Cyprus swears in new finance minister, IMF pledges money | News | DW | 03.04.2013
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Cyprus swears in new finance minister, IMF pledges money

Cyprus's new finance minister has officially been sworn in, a day after his predecessor resigned following the island's multi-billion euro bailout. Meanwhile, the IMF said it will contribute a billion euros to the fund.

Haris Georgiades, a 40-year-old economist and labor minister, was formally sworn in as Cyprus's new finance minister Wednesday.

At the swearing in ceremony on Wednesday, President Nicos Anastasiades said the days ahead would require "firstly, collectivity and, secondly, consistency and fiscal discipline and all those measures that will contribute to kick-starting the economy as soon as possible."

His appointment comes one day after his predecessor, Michalis Sarris, announced he was stepping down to cooperate with judges investigating the failure of Laiki Bank, where he served as chairman for much of last year.

Meanwhile, the International Monetary Fund (IMF) managing director Christine Lagarde has announced that the lender has agreed to provide approximately one billion euros ($1.28 billion) to the 10-billion-euro bailout plan for Cyprus.

"This would be through a three-year 891 million Special Drawing Rights (about one billion euro) loan," Lagarde said in a statement.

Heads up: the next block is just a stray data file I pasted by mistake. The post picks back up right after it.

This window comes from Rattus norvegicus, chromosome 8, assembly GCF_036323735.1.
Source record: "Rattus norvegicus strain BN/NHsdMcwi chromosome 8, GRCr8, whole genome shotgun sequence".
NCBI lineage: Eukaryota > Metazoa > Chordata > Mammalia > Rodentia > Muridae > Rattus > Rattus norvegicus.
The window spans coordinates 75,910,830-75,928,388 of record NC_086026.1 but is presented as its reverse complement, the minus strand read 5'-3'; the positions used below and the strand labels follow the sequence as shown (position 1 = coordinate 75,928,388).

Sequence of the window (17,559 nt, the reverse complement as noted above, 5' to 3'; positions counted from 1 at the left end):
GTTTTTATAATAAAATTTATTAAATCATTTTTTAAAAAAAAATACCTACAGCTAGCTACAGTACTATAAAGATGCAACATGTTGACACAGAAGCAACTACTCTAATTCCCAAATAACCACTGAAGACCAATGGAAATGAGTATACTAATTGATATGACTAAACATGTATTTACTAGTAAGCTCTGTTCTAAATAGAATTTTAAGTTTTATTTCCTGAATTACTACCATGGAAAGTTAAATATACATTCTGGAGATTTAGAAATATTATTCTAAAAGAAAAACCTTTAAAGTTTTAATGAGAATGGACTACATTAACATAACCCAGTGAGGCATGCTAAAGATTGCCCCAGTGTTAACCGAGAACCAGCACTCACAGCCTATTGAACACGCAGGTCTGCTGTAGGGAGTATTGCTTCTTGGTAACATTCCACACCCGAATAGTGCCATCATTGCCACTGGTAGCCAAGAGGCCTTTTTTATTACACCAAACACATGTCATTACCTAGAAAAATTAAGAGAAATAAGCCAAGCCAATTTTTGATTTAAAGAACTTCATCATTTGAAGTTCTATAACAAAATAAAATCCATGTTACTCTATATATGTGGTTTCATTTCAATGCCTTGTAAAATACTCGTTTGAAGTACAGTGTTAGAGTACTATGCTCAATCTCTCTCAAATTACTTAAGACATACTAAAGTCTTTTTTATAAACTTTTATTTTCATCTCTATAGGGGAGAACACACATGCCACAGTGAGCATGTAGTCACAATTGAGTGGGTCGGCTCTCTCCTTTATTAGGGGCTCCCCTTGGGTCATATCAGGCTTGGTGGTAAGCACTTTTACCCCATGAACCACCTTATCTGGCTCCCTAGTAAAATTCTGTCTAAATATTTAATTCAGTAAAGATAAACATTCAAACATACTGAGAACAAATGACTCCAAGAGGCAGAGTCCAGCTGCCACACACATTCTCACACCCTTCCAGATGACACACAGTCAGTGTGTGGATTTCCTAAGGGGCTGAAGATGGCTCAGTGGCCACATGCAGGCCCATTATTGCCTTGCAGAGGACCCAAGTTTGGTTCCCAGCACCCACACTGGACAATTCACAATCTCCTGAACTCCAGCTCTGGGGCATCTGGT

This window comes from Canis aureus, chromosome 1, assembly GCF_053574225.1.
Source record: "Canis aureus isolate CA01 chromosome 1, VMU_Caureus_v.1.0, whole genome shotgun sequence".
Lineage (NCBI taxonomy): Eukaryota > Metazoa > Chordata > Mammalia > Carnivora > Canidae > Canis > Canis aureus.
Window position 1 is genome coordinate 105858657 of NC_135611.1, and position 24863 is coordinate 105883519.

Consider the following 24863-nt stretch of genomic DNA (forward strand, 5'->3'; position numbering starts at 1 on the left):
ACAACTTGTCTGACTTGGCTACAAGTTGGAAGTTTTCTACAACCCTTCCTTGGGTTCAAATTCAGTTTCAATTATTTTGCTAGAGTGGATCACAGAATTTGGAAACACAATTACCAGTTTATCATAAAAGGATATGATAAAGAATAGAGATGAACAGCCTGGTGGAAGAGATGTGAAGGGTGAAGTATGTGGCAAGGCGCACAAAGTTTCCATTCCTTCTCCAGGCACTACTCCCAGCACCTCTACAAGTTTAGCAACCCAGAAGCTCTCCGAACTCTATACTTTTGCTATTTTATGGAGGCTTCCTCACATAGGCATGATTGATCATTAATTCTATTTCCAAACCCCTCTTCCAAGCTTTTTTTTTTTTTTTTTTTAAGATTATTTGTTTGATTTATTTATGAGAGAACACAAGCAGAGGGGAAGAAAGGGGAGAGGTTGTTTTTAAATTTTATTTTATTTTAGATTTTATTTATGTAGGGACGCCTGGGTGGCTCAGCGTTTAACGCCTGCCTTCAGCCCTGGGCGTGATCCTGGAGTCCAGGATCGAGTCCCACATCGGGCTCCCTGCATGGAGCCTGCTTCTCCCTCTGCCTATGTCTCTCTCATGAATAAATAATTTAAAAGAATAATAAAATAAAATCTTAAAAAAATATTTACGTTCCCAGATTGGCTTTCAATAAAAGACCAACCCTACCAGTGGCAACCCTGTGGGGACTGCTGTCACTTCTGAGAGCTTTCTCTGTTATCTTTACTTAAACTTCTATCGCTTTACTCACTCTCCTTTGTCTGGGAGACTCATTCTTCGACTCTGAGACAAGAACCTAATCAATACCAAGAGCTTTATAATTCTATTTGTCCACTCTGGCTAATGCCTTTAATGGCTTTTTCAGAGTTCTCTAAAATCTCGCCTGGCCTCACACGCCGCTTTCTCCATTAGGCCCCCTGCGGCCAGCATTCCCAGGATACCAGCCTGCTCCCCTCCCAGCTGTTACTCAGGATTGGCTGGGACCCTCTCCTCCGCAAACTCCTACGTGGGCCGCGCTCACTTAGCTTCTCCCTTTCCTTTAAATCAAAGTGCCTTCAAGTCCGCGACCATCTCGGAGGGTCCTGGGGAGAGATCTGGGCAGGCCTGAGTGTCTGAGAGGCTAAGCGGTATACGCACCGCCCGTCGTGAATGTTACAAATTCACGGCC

On Tuesday, the Cyprus wrapped up talks with the European Union, European Central Bank and International Monetary Fund (IMF) that opened the way to receive the 10-billion-euro ($12.8 billion) bailout.

"The Cypriot authorities have put forward an ambitious, multi-year reform program to address the economic challenges they face," Lagarde said.

Lagarde said the executive board would likely be asked to approve the deal in May.

Inquiry underway

On Tuesday, President Anastasiades appointed three former supreme court judges to lead an investigation into how the island was pushed to the verge of bankruptcy. Among other things, they are to try to find out whether large sums of money were transferred out of the country in the days before capital controls were introduced.

President Nicos Anastasiades said on Tuesday that no-one was immune from the inquiry, not even he or his family. Speaking at a swearing-in ceremony for the three commission members, Anastasiades also said he had encouraged them to investigate him and members of his family as a "matter of priority" and with "extra vigour."

This comes after a newspaper published a story containing unsubstantiated allegations that members of the president's family moved money out of the country based on inside information that the government was set to introduce capital controls.

This is seen as a move to counter so far unsubstantiated allegations that family members used privileged information to get money out of the country before deposits were locked down.

Cyprus in crisis

Under the bailout deal, those with savings larger than 100,000 euros in the Bank of Cyprus face losing up to 60 percent of their deposits.

Laiki account holders with more than 100,000 euros will have to wait years to see any of their money, as the bank has been closed down.

Banks reopened last Thursday under stringent capital controls, after a near two-week lockdown prompted by fears of a run on deposits. The restrictions have since been eased.

hc/jr (AFP, dpa)